Would a longer, better weather window has come eventually? Sure. In the winter, under very cold air and high pressure. I couldn’t wait that long.

Dauntless in Ireland, next to a fishing boat with almost the exact same lines. There is a reason she handles the North Atlantic like she was born there.

When we decided to cruise the world or at least get away from the coast, we knew we wanted, needed a boat that that could all that and more. All the readings I did about boats and people cruising in boats all over the world, led me to Kadey Krogen.

Our little 42-foot boat was well built, extremely well designed for the worst of the worst and affordable.

Having Dauntless under my feet gives me confidence that she can handle any stupid situation I put her in.

Now, people are another matter.

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Keys:

 

Waiting for Weather

Monday 21Z Update

I keep on looking for excuses not to leave, but Mother Nature, continues to send warning signals that I best be on my way.  Right now, the best 42 hour window is from the 13th at 0300L, putting us just off of Brest on the 14th at 22L.

A night time entry, but what else is new!

It’s the only way I can maiximize the good wind conditions as the ridge moves east .

By the way, windyty.com provides the same data as Earth Null School below: windyty.com for Irish Sea nad English Channel

I do like their format, but sometimes windyty has too much data for my liking, especially as it changes.

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So, in our last days in Waterford, saying goodbye to some really dear people, having to wait for weather is not so bad.

THe circle is just south of our current location. The arrow is near our destination just west of Brest.
THe circle is just south of our current location. The arrow is near our destination just west of Brest.

Presently the winds are gusting to 30 and we are snug as a bug in a rug. Nothing as sweet as riding out a storm in port, tied to a dock.

As I have mentioned many times, for short term planning, I’ll usually just look at the Null School data set, whose link is:

Current Surface Winds

And here is the current surface map to help you understand the wind pattern better:

Atlantic Sfc Analysis

I’ve been watching this for the last few weeks, at first just to get an idea of the timing of the systems and the strength of the winds.

Until yesterday, the prognosis (progs) seemed to indicate a thin ridge of high pressure passing eastward mid-week. Then yesterday, it showed a nice ridge (indicative of fair weather and weaker winds) on Thursday and Friday, with the high pressure area centered just west of Brest.

Now this afternoon, after the 12Z run of weather models, my ridge of high pressure has been squeezed to almost nothing. So for my 2 day trip, this now looks like a 24 hour weather window:

WNW winds down to 15 knots (map shows km/hr)

It’s for this reason, (that the progs can change significantly) I pretty much do not look at any other weather products routinely.  There are a number of reasons for this, in short, they all get their weather from the same source and more importantly, the different forecast models may differ in terms of space and time; but for someone not looking at them constantly, as in a full time job, forget it.  There is simply too much information to digest fine tune a forecast that much.  In addition, there is no point in looking at more detailed forecasts because by now, I know what to look for.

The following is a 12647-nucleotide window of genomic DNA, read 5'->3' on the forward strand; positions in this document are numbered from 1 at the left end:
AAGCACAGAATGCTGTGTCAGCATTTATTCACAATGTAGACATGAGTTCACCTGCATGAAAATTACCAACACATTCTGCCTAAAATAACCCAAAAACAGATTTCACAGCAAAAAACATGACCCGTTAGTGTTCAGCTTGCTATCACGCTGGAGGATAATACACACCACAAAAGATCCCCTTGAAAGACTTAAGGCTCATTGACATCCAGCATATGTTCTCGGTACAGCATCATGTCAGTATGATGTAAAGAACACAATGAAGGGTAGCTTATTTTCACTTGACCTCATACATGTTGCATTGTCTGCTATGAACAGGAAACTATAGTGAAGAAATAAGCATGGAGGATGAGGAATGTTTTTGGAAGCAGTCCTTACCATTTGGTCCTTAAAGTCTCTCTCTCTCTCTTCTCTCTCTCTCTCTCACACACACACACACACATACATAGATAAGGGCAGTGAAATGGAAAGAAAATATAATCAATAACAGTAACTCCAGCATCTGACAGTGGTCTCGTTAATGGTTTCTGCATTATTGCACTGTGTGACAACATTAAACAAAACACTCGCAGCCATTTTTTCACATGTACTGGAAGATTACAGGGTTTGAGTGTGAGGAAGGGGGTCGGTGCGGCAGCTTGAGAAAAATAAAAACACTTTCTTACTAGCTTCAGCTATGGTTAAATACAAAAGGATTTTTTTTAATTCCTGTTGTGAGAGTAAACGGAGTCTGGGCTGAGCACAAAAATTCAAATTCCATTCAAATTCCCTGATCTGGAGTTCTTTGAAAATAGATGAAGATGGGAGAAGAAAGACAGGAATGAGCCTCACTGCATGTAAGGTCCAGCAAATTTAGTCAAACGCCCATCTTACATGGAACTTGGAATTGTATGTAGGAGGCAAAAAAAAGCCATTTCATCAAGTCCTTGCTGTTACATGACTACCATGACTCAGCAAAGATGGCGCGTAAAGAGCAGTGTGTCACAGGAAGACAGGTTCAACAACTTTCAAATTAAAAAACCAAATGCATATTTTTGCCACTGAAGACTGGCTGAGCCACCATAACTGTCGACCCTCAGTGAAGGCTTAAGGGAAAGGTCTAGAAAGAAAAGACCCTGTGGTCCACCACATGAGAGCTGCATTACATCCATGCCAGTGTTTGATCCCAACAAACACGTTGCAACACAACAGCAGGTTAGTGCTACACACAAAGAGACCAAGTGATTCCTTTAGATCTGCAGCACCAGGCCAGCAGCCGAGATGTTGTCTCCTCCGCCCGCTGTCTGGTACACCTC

Though if I was travelling locally, like north along the coast, then I would check the marine forecast for that area. But if was just saying what I already could deduce myself, in other words no real local conditions to consider, then I don’t bother looking at it again.

Dauntless needs a little less than two full days. 42 hours, to get from Waterford to Brest, France.  So I’ve been watching for the last few weeks, whenever I have internet, to see how often a two-day window appears.

Not very often.  There may have been one a few weeks ago, but since that, I’ve only seen good weather windows of about a day.  Now, when I say good weather, originally I was looking only for winds on our stern at 15 knots or less. The Krogen runs really well in such conditions, rolling as she is wont to do, but the paravanes reduce most of that.

As I was watching, I had even settled for 20 knots astern, since I saw so few periods with less than 15.  Also, since our course to Brest will be 160 True, winds from dead astern would be 160 +180 = 340 or northwesterlies.  NW winds occur after a cold frontal passage.

So it’s easy, just wait for the front to pass and head out.

But it’s not so easy, as I learned 30 years ago while forecasting the weather for northern Europe and Germany in particular.  The North Atlantic is a true spawning ground for low pressure systems.  They line up like freight trains, from North America to Northern Europe. And they are moving quickly, averaging 4 times the speed of Dauntless or about 600 nm a day.

But as the fronts approach Europe, they start to weaken as they lose the upper air support that is centered over the North Atlantic.  Then with the passage of the cold front, instead of the usual 2 to 3 days of high pressure with NW winds and cold temperatures that one gets in the mid-west, one gets a reprieve of only 6 hours, before the winds jump around to the south or southwest in from the of the next cold front due to arrive in about 18 hours.

It was exactly the pattern I got into in the last three days of my Atlantic Passage two years ago.  But then, I wasn’t thinking of the overall pattern, but instead was just so glad to see a few rays of sunshine as the winds dropped to 15 to 18 knots.

Halleluiah

I remember making a snack thinking the worst was over.  I was able to find the banging wine bottle.  So as the winds picked up again in the next few hours, I hardly noticed.  I was like the lobster in the pot of cold water wholeheartedly noticed the water getting hotter and hotter until it’s too late.

But unlike the lobster, I know I’ll be safe no matter what, though I may be miserable.  That’s because the first step is to find and have a boat that can do what you want it to do.